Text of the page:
Vesicoureteral Reflux (VUR) Treatment in Trinity - New Port Richey, FL
What Is Vesicoureteral Reflux?
The urinary tract is comprised of the bladder, urethra, two ureters and two kidneys, and is responsible for the production, storage and removal of urine. In a functioning urinary tract, urine flows from the kidneys through the ureters to the bladder where it is stored until it is released through the urethra. When a condition known as vesicoureteral reflux (VUR) occurs, urine refluxes (flows back) from the bladder to the kidneys.
VUR is normally diagnosed in children or infants and is the result of a birth defect or infection. VUR may affect only one ureter and kidney (unilateral reflux), or affect both ureters and kidneys (bilateral reflux).
At least 10 percent of all children experience vesicoureteral reflux. If left untreated, VUR can cause permanent kidney damage. If your child is experiencing frequent urinary tract infections, high fever that cannot be explained or changes in mood or appetite, it is important to schedule a consultation with a qualified healthcare practitioner in Trinity - New Port Richey who specializes in vesicoureteral reflux treatment. Call (727) 240-3424 or contact Dr. Lisa Maharajh online.
Types of Vesicoureteral Reflux
There are two types of vesicoureteral reflux, primary and secondary:
- Primary vesicoureteral reflux occurs when children are born with a defect in the valve that normally prevents urine from flowing backwards from the bladder into the ureter then kidneys.
- Secondary vesicoureteral reflux involves blockage or malfunction often due to frequent urinary tract infections. Secondary VUR can also be caused by nerve damage or pressure from another organ pushing on the ureter.
There is a hereditary component to the disease and siblings with a child or parent who suffers from VUR are more likely to develop the condition.
Vesicoureteral Reflux Symptoms
The most common symptom that heralds the presence of VUR is frequent urinary tract infections . Unfortunately, children and infants often do not understand when they develop a UTI, so it is important to look for and ask them about the following UTI symptoms:
- Burning sensation when urinating
- Avoiding urination to avoid burning sensation
- Urine with a strong or unusual smell
- Frequent urination
- Passing small amounts of urine
- Blood in urine
- Pain in abdomen, lower back or side
- Nausea or vomiting, especially forceful vomiting
Additional vesicoureteral reflux symptoms in infants may include:
- Irritability or fussiness
- Low appetite
Older children may exhibit the following symptoms of untreated vesicoureteral reflux:
- Constipation or diarrhea
- Proteins in urine
- High blood pressure
- Kidney failure
How to Diagnose Vesicoureteral Reflux & VUR Grading
A urinalysis will help your healthcare provider determine if a UTI is causing your child’s symptoms. However, to diagnose vesicoureteral reflux, additional tests will likely be employed, including:
- Abdominal ultrasound to detect structure abnormalities within the urinary tract system
- RNC (radionuclide cystogram), a nuclear scan that follows radioactive material as it moves through the urinary tract to establish if the system is functioning properly
- Voiding cystouorethrogram (VCUG), a special x-ray of the bladder and urethra that is taken while the bladder is full and while its emptying to establish if the system is functioning properly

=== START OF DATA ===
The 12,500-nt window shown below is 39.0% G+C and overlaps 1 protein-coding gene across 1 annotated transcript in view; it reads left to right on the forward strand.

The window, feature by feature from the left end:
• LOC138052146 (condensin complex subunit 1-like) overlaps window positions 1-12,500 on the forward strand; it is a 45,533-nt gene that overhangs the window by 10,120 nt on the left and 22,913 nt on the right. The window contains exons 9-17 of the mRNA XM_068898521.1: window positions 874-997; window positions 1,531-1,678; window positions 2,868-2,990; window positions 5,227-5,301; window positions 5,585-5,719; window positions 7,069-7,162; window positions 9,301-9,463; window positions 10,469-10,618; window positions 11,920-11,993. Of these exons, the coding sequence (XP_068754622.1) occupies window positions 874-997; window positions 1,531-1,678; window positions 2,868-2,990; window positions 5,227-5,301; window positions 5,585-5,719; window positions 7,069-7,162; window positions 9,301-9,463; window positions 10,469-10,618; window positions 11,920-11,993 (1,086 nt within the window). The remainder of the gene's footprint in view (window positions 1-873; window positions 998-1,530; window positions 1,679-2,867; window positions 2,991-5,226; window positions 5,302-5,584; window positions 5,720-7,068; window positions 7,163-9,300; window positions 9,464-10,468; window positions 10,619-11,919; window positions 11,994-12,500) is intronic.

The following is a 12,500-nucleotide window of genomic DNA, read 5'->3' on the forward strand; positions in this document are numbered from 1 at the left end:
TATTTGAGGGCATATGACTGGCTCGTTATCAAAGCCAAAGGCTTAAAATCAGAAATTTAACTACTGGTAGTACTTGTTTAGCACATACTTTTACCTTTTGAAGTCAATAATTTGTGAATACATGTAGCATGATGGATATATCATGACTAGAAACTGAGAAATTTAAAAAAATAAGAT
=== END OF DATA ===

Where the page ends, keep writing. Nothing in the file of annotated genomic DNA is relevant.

Once your healthcare practitioner arrives at a vesicoureteral reflux diagnosis, he or she will grade the condition based on its severity. Vesicoureteral reflux grading will help determine the course of treatment most suitable for your child.
Vesicoureteral Reflux Treatments
In mild VUR cases, many children simply outgrow the condition (most common in low-grade primary VUR), and treatment will only involve ongoing monitoring of its severity.
If your child’s VUR is considered more severe, treatment can range from medication to surgery. The key to treating vesicoureteral reflux—no matter how the condition originated—is identifying it early to prevent kidney damage. These potential vesicoureteral reflux treatments include:
- Antibiotics (including IV antibiotics) to fight infection
- Corticosteroids to reduce inflammation
- Medications to stabilize blood pressure
- Intermittent catheterization
- Dialysis if kidney infection becomes impaired
- VUR surgery (open or endoscopic) to correct valve defect, blockage or source of malfunction
Deflux injections are an alternative to other types of corrective surgery. A liquid gel-like substance is injected into the bladder wall near the ureter opening, creating a bulge in the tissue that blocks urine from backing up into the ureter, so it never makes it back to the kidneys. Deflux injections require general anesthesia, but because they are done on an outpatient basis and require no incision, children do not require hospitalization and can return home the same day.
If your child is suffering with the symptoms of vesicoureteral reflux, it is essential that you seek the guidance of an experienced, professional healthcare provider to properly diagnose and treat the condition and avoid permanent kidney damage. Request more information today about vesicoureteral reflux today. Call (727) 240-3424 or contact Dr. Lisa Maharajh online.
Maharajh Acupuncture & Herb Shoppe
Address5805 Main St
New Port Richey, FL 34652
10:00 am - 5:00 pm
Tue: 10:00 am - 5:00 pm
Wed: 10:00 am - 5:00 pm
Thu: 10:00 am - 6:00 pm
Fri: 10:00 am - 3:00 pm